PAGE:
In Catholic Theology can a person be forgiven for a mortal sin if he does not go to confession, but confesses directly to God?

Ordinarily sacramental confessions is necessary to absolve sins post baptism. If a person is in danger of death and has no recourse to sacramental confession, but is truly sorry for their sins not because of potential punishment but because he/she is sorry for having offended God (perfect contrition), then perhaps God will see into their hearts and forgive them. However, lets be very clear. if you know you have mortal sin and have the opportunity for sacramental confession but choose not to, you remain in your sin.

This is true, with the condition that the person must firmly resolve to attend Sacramental Confession at the earliest opportunity (it does not matter whether death is clearly imminent and obviously no such opportunity will present itself - that must be the intent. Thus, we have no intent of trying to circumvent Sacramental Confession, so our intent remains valid).

As you pointed out, perfect contrition is required. This is not a reliable indicator - not even we ourselves can ever know for certain if our contrition is motivated purely by love of God (perfect) or motivated even to a small degree by fear of punishment (imperfect). The nifty thing about Sacramental Confession is that our level of contrition is irrelevant - it is a 100% guarantee. Someone is a fool if he hopes for the grace of anticipating his death so that he can try to obtain salvation in this manner; there are no guarantees.

Dear Roger
Keep talking to God about this. He will lead you to the person who will show you the way for forgiveness and healing. I will pray with you too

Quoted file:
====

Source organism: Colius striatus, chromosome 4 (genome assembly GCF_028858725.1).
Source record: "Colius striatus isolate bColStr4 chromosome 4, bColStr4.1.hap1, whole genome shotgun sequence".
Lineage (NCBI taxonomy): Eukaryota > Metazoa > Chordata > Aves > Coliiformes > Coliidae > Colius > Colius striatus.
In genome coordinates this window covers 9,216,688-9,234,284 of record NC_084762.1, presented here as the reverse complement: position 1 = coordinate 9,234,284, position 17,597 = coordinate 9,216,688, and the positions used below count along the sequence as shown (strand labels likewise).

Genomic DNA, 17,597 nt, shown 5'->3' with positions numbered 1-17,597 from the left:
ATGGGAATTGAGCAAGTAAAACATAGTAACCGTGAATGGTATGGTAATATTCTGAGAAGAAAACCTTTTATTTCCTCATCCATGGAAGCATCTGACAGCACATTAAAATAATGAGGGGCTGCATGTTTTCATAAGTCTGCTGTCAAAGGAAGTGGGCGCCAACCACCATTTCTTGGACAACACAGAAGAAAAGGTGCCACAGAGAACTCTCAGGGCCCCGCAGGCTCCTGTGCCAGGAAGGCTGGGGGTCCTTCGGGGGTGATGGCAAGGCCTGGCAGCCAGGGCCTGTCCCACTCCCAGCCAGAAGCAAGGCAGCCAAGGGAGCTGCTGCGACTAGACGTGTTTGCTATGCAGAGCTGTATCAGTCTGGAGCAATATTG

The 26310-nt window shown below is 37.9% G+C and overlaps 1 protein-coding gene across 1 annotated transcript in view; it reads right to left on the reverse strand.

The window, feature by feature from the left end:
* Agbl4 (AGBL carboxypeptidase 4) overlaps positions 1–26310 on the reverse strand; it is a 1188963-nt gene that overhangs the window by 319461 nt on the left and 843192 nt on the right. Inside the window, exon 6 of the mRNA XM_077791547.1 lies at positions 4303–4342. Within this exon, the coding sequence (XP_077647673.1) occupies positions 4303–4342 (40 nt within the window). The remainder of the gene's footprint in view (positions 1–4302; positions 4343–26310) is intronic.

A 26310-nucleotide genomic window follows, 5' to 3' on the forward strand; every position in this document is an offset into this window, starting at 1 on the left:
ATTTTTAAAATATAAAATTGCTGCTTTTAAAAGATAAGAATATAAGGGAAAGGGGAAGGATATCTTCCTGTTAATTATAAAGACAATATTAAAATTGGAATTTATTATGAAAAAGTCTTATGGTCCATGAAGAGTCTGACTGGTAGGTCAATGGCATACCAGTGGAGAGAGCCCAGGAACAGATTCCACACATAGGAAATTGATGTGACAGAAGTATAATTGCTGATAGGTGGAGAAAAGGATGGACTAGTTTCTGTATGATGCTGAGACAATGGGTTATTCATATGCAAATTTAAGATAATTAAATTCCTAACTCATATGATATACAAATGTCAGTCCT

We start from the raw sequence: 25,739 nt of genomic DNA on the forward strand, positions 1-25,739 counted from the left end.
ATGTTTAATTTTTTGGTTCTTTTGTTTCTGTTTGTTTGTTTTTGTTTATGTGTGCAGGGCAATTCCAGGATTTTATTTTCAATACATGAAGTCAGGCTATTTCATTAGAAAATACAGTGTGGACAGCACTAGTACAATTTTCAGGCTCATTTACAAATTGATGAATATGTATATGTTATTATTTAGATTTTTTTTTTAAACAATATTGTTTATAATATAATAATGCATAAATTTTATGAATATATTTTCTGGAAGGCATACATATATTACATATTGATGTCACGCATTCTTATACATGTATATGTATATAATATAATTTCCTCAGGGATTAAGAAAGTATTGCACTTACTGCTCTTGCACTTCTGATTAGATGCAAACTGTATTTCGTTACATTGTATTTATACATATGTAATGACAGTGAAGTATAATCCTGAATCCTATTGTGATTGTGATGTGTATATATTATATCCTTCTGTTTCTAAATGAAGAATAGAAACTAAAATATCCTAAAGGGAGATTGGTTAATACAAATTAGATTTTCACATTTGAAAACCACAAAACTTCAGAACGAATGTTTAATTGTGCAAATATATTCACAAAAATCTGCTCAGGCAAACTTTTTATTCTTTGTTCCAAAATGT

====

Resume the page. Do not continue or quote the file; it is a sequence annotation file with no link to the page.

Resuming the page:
As a non-denominational Christian, I believe that God will forgive everything.

The only reason not to get to heaven is because the person ultimately refused.

Lovely greetings from Germany.
Liebe Grüsse aus Deutschland.

Lothars Sohn - Lothar’s son

Catholics believe that too. And I am personally counting on it :slight_smile:

With that said, Confession is a gift from God. And Is Biblical too John:20:22-23
God gave the Apostles the power to forgive sins or to not forgive sins. There must have been a reason for that. When I feel I have sinned, I do confess it directly to God and I say a act of contrition. But then I go to confession as soon as I can.

Thank you, Michael

Impossible, if you do not repent God will not forgive you. If you lie to your confessor and tell him you repent he will not know it, only God and you will be aware of your hypocrisy. He will declare that your sins are forgiven as it says in scripture “if you forgive anyone’s sins they are forgiven”, but because there is no contrition there will be no forgiveness. The fear of punishment, in and of itself, cannot be thought of as contrition.

Let’ be a little more specific. Do you believe that God will forgive anything under any circumstances, or do you believe that to be forgiven

a) man has to be sorry for their sins (contrition)
b) that the man has to be repentent
c) man has to request to be forgiven
d) that the man must be willing make reparation for their sins (do penance)
e) the man has to confess their sins

I think he means that it does not matter if repentance is motivated by perfect contrition (primarily love of God) or imperfect contrition (primarily fear of going to Hell). At Confession both are sufficient to forgive sins and be absolved (obviously assuming you don’t deliberately withhold any mortal sins).

Yes, by perfect contrition. But, they must have the intention to go to confession when possible.

I would like you to explain this further. I hope that you’re not arguing for universal salvation. If that’s the case, mankind never fell to sin, and Christ’s sacrifice was completely unnecessary.

God does forgive everything, so as long you repent, promise to do penance, and have an intention to not do it again.

We are encouraged to go to confession and receive penance for our sins to be forgiven. Perfect contrition will forgive our mortal sins but we still must tell those sins to the priest the next time.

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